More generally the likelihood of never repeated strategic accidents implies no fool proof adaptive in evolutionary biology is a trait that increased the number of surviving offspring in an organism's ancestral lineage.  Holland argues: complex adaptive systems (CAS) adapt due to the influence of schematic strings on agents.  Evolution indicates fitness when an organism survives and reproduces.  For his genetic algorithm, Holland separated the adaptive process into credit assignment and rule discovery.  He assigned a strength to each of the rules (alternate hypothesis) used by his artificial agents, by credit assignment - each accepted message being paid for by the recipient, increasing the sender agent's rule's strength (implicit modeling) and reducing the recipient's.  When an agent achieved an explicit goal they obtained a final reward.  Rule discovery used the genetic algorithm to select strong rule schemas from a pair of agents to be included in the next generation, with crossing over and mutation applied, and the resulting schematic strategies used to replace weaker schemas.  The crossing over genetic operator is unlikely to break up a short schematic sequence that provides a building block retained because of its 'fitness';  In Deacon's conception of evolution, an adaptation is the realization of a set of constraints on candidate mechanisms, and so long as these constraints are maintained, other features are arbitrary.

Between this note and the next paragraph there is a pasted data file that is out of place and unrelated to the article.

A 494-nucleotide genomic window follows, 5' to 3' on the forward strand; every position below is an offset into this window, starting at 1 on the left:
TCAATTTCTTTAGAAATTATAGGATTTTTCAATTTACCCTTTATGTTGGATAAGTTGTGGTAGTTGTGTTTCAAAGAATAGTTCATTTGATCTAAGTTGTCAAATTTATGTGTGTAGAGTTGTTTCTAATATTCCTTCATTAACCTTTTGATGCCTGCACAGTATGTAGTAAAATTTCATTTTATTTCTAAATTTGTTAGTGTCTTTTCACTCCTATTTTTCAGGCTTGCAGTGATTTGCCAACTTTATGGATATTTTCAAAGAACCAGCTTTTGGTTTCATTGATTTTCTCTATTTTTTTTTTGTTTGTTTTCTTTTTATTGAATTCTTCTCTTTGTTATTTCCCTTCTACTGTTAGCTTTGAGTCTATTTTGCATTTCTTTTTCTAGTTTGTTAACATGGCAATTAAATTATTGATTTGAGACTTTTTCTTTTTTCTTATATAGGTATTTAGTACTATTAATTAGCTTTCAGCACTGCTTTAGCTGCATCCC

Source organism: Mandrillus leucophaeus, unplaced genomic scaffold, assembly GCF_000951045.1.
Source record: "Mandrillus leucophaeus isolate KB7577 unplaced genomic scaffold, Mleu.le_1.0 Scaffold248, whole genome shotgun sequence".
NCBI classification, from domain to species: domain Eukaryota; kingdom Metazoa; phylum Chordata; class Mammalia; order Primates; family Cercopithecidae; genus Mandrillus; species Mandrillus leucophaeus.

method. 

Given the uncertainty is when a factor is hard to measure because it is dependent on many interconnected agents and may be affected by infrastructure and evolved amplifiers.  This is different from risk, although the two are deliberately conflated by ERISA.  Keynes argued that most aspects of the future are uncertain, at best represented by ordinal probabilities, and often only by capricious hope for future innovation, fear inducing expectations of limited confidence, which evolutionary psychology implies is based on the demands of our hunter gatherer past.  Deacon notes reduced uncertainty equates to information. 
of failure in trap avoidance those who can, should use position to support their use of genetic selection and leverage the results of traps directly and indirectly.  
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This page looks at schematic structures and their uses.  It discusses a number of examples:
  • Schematic ideas are recombined in creativity. 
  • Similarly designers take ideas and rules about materials and components and combine them. 
  • Schematic Recipes help to standardize operations. 
  • Modular components are combined into strategies for use in business plans and business models. 

As a working example it presents part of the contents and schematic details from the Adaptive Web Framework (AWF)'s operational plan. 

Finally it includes a section presenting our formal representation of schematic goals. 
Each goal has a series of associated complex adaptive system (CAS) strategy strings. 
These goals plus strings are detailed for various chess and business examples. 
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  • A business can gain focus from targeting key customers,
  • Business planning activities performed by the whole organization can build awareness, empowerment and coherence. 
  • A program approach can ensure strategic alignment.